Never admit guilt after a car accident

Car accidents occur every day in Tennessee. According to a report from the state’s Department of Safety & Homeland Security, 3,148 car crashes occurred in McMinn County alone in 2017.  

A lot of things may race through your mind after an auto accident. You may inadvertently say “I’m sorry” after a crash, but you definitely do not want to do that. Saying “I’m sorry” is a form of admitting guilt, and although a judge will not automatically side with the other driver just because you apologized, it can make the claims process more complicated. 

You do not have all the facts at this time

Many people mistakenly believe they are at fault for an accident, which is why they apologize. However, you may not know every last detail. Other types of evidence could suggest the other driver at least shares part of the blame.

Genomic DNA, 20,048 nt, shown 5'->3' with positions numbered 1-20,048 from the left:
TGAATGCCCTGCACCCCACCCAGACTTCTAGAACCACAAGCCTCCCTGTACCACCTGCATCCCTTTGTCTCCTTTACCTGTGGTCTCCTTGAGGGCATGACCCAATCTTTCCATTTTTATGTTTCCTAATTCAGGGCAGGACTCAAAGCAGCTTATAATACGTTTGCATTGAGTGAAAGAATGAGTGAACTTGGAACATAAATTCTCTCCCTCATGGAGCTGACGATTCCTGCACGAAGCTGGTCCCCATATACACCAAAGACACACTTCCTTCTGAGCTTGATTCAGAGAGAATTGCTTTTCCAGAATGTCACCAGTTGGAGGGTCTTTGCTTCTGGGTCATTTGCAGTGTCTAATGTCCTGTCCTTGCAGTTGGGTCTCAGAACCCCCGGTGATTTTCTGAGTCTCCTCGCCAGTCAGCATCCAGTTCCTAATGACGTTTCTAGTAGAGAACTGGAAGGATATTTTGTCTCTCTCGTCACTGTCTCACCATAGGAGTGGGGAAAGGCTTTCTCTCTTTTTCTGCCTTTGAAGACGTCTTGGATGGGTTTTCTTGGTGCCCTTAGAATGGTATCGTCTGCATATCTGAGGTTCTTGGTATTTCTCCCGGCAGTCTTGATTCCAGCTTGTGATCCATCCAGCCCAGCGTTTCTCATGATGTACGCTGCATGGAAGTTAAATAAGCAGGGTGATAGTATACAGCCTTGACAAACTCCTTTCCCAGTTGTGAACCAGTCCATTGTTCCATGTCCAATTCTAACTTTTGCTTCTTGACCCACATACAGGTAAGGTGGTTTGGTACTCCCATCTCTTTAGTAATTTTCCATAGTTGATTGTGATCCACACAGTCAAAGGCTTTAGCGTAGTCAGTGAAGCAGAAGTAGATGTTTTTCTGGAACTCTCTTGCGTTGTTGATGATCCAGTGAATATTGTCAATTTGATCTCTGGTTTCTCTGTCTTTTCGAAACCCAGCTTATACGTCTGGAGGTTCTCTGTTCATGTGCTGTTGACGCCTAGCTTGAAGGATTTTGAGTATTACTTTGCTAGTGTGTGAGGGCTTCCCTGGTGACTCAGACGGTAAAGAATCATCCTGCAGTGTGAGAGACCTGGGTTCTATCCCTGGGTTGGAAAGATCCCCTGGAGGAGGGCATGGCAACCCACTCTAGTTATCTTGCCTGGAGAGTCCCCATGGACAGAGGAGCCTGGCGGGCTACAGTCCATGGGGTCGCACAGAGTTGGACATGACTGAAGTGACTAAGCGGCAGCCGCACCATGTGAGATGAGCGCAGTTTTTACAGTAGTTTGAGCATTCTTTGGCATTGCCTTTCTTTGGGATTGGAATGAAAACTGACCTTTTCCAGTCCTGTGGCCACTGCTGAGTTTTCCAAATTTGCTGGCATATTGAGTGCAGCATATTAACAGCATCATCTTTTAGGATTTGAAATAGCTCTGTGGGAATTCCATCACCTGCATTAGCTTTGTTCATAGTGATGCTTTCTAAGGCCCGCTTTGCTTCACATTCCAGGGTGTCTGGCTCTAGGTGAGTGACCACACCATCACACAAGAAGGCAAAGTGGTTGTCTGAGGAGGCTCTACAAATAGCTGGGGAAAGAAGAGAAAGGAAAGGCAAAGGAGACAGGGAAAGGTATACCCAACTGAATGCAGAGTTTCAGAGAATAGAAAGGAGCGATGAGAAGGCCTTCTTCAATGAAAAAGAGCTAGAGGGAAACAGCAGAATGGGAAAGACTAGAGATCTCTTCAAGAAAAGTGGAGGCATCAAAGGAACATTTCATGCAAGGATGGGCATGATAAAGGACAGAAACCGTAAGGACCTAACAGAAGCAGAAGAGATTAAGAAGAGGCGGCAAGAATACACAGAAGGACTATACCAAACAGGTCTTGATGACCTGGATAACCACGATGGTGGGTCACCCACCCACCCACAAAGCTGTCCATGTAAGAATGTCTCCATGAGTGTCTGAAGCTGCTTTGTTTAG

An insurance company will use anything as leverage to get out of paying as much as it has to. In the event a police report indicates you apologized after a collision, the agency could use that as evidence you are partially at fault. 

Other ways people admit guilt

There are numerous ways you could give off a sense of culpability even when you did not directly contribute to the crash. For example, drivers should always exchange insurance and contact information after a crash. When providing this information, a driver may write something down along the lines of, “This is Peter, who hit you on September 5th.” 

In the above example, Peter may not have hit the other driver at all. He merely wants to convey information and didn’t communicate clearly. However, the other driver could use that statement as evidence Peter hit him. When talking to the other driver involved in the crash, you merely want to stick with the facts. When you talk to the police, you should never speculate. If you do not know the answer to something, then feel free to say, “I do not know.” 

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